Enhancing Community-Based Participatory Research Through Human-Centered Design Strategies

Publication Year: 2019
Contributing Organisation: The University of North Carolina at Chapel Hill
Authors: Elizabeth Chen, Cristina Leos, Sarah D. Kowitt, and Kathryn E. Moracco
Learning Themes: Measurement & Evaluation

Human-centered design (HCD) and community-based participatory research (CBPR) are two people-centered approaches to addressing real-world problems. Traditionally, HCD has been used in the private sector, whereas CBPR has been used more commonly by academic and community organizations, often in partnership.

The public sector has started to embrace HCD to guide product development, service development, and public policy (Nanos, 2016). While HCD is being explored in health research, few studies describe the full HCD cycle or include actionable, replicable strategies for applying HCD in health promotion and disease prevention efforts (Bazzano, Martin, Hicks, Faughnan, & Murphy, 2017). This review fills these gaps by comparing and contrasting HCD and CBPR and providing recommendations for how HCD can be incorporated into CBPR partnerships and projects.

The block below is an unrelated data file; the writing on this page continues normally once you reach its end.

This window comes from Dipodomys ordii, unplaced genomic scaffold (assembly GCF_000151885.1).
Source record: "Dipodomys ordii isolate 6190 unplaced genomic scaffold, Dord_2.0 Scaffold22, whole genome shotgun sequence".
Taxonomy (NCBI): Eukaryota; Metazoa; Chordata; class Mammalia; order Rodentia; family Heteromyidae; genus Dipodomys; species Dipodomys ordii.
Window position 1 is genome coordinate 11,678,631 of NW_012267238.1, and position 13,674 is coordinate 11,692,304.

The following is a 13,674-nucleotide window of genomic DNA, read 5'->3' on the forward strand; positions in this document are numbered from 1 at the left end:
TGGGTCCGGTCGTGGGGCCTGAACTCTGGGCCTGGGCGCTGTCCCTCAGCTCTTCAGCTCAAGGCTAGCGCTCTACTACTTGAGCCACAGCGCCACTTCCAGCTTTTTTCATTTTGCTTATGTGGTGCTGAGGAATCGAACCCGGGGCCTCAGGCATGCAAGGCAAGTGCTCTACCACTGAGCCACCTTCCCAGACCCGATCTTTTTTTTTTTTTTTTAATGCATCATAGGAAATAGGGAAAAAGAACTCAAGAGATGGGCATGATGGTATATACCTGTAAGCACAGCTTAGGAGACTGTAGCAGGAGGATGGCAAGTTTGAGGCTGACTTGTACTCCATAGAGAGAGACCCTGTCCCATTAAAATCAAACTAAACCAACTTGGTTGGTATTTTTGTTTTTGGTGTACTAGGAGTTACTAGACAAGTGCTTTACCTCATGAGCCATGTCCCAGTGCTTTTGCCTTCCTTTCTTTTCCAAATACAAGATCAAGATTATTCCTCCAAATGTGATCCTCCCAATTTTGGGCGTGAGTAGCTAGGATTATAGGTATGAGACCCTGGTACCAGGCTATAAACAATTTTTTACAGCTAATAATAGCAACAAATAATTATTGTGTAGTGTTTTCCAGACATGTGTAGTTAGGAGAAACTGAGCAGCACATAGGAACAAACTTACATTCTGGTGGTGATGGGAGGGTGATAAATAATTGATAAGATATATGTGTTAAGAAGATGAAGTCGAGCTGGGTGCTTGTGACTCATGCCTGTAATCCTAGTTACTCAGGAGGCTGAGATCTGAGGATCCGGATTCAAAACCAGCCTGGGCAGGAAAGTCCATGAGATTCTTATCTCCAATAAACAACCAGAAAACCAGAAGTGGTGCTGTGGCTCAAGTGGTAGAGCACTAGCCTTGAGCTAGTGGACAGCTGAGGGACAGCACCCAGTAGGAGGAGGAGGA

HCD and CBPR approaches are not mutually exclusive; in fact, they may offer complementary strategies for solving problems. Recently, public health researchers have started to integrate HCD and CBPR (Kia-Keating, Santacrose, Liu, & Adams, 2017), yet no published literature to date explores the commonalities and distinctions between HCD and CBPR or provides recommendations to public health practitioners and researchers for how to integrate HCD strategies into CBPR to create more effective and efficient public health solutions.


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